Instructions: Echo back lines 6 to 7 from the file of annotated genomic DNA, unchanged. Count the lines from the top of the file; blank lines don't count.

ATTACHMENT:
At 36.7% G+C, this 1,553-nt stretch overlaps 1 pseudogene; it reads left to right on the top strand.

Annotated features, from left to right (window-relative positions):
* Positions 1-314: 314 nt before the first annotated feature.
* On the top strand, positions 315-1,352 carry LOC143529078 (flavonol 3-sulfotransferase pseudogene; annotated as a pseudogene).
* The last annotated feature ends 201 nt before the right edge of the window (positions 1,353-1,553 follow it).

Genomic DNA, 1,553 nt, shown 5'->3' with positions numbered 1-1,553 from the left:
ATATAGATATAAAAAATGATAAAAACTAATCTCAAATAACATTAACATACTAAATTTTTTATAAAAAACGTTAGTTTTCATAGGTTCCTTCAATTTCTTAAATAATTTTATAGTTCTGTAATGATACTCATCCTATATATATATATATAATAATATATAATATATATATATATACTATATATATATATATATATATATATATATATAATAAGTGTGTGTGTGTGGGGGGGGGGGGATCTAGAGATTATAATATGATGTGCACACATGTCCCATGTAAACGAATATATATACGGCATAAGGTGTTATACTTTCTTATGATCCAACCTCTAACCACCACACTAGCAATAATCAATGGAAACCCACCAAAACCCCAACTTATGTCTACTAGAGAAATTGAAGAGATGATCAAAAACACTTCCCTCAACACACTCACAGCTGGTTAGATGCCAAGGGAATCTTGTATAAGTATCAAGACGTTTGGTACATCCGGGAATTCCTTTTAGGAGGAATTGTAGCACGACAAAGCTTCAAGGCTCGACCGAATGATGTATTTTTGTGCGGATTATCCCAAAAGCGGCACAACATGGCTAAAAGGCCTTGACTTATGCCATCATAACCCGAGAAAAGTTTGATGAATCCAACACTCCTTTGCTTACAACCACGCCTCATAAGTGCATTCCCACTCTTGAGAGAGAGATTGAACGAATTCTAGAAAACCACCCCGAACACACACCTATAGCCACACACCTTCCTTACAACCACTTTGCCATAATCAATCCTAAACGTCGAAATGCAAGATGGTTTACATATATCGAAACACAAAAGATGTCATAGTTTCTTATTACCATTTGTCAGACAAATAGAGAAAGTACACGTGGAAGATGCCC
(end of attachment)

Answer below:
Genomic DNA, 1,553 nt, shown 5'->3' with positions numbered 1-1,553 from the left:
ATATAGATATAAAAAATGATAAAAACTAATCTCAAATAACATTAACATACTAAATTTTTTATAAAAAACGTTAGTTTTCATAGGTTCCTTCAATTTCTTAAATAATTTTATAGTTCTGTAATGATACTCATCCTATATATATATATATAATAATATATAATATATATATATATACTATATATATATATATATATATATATATATATAATAAGTGTGTGTGTGTGGGGGGGGGGGGATCTAGAGATTATAATATGATGTGCACACATGTCCCATGTAAACGAATATATATACGGCATAAGGTGTTATACTTTCTTATGATCCAACCTCTAACCACCACACTAGCAATAATCAATGGAAACCCACCAAAACCCCAACTTATGTCTACTAGAGAAATTGAAGAGATGATCAAAAACACTTCCCTCAACACACTCACAGCTGGTTAGATGCCAAGGGAATCTTGTATAAGTATCAAGACGTTTGGTACATCCGGGAATTCCTTTTAGGAGGAATTGTAGCACGACAAAGCTTCAAGGCTCGACCGAATGATGTATTTTTGTGCGGATTATCCCAAAAGCGGCACAACATGGCTAAAAGGCCTTGACTTATGCCATCATAACCCGAGAAAAGTTTGATGAATCCAACACTCCTTTGCTTACAACCACGCCTCATAAGTGCATTCCCACTCTTGAGAGAGAGATTGAACGAATTCTAGAAAACCACCCCGAACACACACCTATAGCCACACACCTTCCTTACAACCACTTTGCCATAATCAATCCTAAACGTCGAAATGCAAGATGGTTTACATATATCGAAACACAAAAGATGTCATAGTTTCTTATTACCATTTGTCAGACAAATAGAGAAAGTACACGTGGAAGATGCCC